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CB clarifies on ISB sales


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The Central Bank yesterday insisted that it has followed transparency procedures and due process when issuing International Sovereign Bonds (ISBs) and that the interest rates were according to market standards.   

With reference to the recent paper articles on the governance process and issuing yields relating to the 5-year and 10-year International Sovereign Bonds (ISBs) issued by the Central Bank of Sri Lanka (CBSL) on behalf of the Government of Sri Lanka (GOSL), the CBSL wishes to make the following clarifications:

nThere has been a clear operational procedure adopted by CBSL for the issuances of ISBs since 2007, involving the Office of the President, the Ministry of Finance (MOF), the Monetary Board of the Central Bank of Sri Lanka, the Cabinet of Ministers, and the Attorney General’s Department.

nISB issuance process is led by a Cabinet appointed Steering Committee (SC) consisting of officials from the MOF and CBSL, supported by a Cabinet appointed Technical Evaluation Committee (TEC) consisting of officials from the MOF and CBSL, and a lead manager or joint lead managers selected based on a competitive evaluation process and duly approved by the Monetary Board and the Cabinet of Ministers. Discussions at SC and TEC are properly minuted and all decisions of SC are subject to the approval of the Monetary Board and the Cabinet of Ministers.

nISBs are issued under the law of the State of New York. In addition to the Attorney General’s Office, there are two international legal counsels and two local legal counsels appointed with the prior approval of the Cabinet of Ministers in relation to the issuance process. All the documents relating to the issuance of ISB are subject to the prior approval of the said legal counsels and final approval of the Attorney General’s Office.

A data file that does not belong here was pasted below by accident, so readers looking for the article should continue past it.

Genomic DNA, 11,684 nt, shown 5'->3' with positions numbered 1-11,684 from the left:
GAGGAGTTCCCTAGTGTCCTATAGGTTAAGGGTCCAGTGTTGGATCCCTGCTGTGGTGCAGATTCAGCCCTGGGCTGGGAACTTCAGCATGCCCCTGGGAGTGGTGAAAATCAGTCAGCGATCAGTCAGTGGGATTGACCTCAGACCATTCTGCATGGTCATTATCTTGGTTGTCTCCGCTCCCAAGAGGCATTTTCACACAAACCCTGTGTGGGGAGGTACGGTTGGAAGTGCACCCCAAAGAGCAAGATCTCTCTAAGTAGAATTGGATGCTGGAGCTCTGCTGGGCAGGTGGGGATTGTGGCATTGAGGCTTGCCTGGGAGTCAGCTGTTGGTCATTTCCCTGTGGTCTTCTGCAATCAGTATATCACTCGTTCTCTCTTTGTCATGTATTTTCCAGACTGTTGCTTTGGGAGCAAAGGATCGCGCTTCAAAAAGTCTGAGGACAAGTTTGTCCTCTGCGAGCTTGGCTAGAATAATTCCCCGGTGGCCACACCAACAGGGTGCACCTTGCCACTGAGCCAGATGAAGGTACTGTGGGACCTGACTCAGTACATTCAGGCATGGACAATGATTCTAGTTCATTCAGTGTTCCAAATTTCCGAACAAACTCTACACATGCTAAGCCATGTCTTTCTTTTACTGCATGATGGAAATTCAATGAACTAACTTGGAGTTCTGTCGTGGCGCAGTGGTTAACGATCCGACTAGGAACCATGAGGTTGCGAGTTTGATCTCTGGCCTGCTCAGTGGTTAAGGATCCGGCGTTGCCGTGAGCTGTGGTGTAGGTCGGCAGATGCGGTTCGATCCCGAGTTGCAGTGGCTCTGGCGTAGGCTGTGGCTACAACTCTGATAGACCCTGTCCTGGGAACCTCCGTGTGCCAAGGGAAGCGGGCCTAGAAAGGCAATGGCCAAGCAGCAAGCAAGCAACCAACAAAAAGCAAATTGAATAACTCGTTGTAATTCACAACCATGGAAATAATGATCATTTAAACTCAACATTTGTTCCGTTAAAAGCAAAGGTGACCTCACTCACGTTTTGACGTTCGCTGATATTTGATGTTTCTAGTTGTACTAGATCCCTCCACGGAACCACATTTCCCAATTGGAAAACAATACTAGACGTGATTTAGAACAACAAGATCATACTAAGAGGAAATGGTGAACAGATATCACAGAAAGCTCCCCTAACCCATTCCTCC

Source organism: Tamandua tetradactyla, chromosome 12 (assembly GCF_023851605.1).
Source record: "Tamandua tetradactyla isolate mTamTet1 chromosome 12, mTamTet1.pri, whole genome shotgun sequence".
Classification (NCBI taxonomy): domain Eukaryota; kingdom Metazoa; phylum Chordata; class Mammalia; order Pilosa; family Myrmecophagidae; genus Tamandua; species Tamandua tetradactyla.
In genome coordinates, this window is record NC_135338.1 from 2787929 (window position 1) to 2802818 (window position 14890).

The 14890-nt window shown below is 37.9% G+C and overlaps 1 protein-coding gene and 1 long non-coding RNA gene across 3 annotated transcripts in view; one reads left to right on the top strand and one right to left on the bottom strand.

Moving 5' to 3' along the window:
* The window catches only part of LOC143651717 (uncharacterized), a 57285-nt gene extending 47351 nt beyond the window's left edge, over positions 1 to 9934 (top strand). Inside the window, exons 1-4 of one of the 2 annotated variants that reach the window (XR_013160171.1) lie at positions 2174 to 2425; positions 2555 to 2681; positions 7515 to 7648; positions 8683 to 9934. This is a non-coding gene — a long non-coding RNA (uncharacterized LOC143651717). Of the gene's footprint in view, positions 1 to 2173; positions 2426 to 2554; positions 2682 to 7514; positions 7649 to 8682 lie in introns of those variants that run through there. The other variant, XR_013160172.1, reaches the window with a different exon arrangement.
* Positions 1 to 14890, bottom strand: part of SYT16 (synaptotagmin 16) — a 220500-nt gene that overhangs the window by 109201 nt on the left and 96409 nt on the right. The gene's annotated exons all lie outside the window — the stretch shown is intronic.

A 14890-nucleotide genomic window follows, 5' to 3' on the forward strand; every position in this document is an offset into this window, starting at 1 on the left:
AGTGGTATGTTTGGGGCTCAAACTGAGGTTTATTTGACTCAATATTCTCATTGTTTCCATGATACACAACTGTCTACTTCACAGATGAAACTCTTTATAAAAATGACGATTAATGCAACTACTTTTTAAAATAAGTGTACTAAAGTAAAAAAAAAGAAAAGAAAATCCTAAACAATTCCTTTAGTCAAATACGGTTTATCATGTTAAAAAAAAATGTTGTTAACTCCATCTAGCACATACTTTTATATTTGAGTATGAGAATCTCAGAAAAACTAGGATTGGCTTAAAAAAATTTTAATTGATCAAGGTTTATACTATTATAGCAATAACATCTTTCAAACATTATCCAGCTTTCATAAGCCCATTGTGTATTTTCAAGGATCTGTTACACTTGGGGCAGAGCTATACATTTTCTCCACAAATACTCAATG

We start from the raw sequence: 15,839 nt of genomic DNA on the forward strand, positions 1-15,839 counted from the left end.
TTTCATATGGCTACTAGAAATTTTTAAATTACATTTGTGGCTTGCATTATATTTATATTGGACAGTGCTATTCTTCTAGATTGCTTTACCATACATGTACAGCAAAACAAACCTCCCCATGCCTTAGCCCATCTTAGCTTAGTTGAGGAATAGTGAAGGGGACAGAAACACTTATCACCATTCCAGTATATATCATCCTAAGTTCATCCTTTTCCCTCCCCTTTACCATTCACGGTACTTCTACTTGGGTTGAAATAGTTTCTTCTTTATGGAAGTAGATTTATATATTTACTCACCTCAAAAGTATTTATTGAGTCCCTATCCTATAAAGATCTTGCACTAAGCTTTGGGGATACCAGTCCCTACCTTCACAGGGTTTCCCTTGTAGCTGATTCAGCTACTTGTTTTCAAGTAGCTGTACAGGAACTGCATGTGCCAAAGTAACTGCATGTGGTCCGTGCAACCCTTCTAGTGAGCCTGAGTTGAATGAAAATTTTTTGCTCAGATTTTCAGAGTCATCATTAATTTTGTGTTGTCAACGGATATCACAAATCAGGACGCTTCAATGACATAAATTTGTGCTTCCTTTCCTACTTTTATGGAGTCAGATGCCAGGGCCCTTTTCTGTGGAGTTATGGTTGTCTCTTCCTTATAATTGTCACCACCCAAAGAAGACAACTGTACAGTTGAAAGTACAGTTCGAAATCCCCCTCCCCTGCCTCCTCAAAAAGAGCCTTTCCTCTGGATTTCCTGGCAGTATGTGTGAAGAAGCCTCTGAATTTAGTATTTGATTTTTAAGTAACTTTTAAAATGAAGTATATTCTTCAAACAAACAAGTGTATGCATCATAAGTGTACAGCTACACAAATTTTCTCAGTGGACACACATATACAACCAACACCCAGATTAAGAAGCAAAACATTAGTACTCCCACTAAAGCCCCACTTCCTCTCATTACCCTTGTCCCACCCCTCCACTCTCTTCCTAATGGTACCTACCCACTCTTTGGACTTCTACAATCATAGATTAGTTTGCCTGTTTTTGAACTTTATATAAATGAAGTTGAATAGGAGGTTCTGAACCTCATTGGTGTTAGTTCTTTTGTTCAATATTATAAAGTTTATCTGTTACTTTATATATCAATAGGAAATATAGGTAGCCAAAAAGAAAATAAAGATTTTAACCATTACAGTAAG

nISBs are issued at a fixed yield (coupon) rate and at par value. Target yield of the ISB on the issue is arrived by looking at the benchmark risk free rate, the secondary market fair value, new issue premium, prevailing international capital market conditions, other sovereign issuances by emerging and frontier market economies and the yield rates of bonds with similar tenure issued by GOSL, at the time of the issuance of the new ISB. At the announcement of the issuance of a new ISB, an initial yield rate guidance, also known as initial price guidance, is made to the market. The initial yield guidance is made marginally higher than the target yield of the ISB being issued in order to attract investors for the bond being issued and order book building. However, towards the pricing of the ISB, the final yield guidance, usually the targeted yield, is announced and some of the bidders usually withdraw their bids owing to the lower final yield guidance.

nThe secondary market transactions of a new ISB commence on the next available trading day, just after the ISB pricing day. If there were no substantial post issue developments affecting the secondary market yield rates in the international bond market, secondary market trading yield would be an indication whether the final yield guidance was fair for both the issuer and the investors. 


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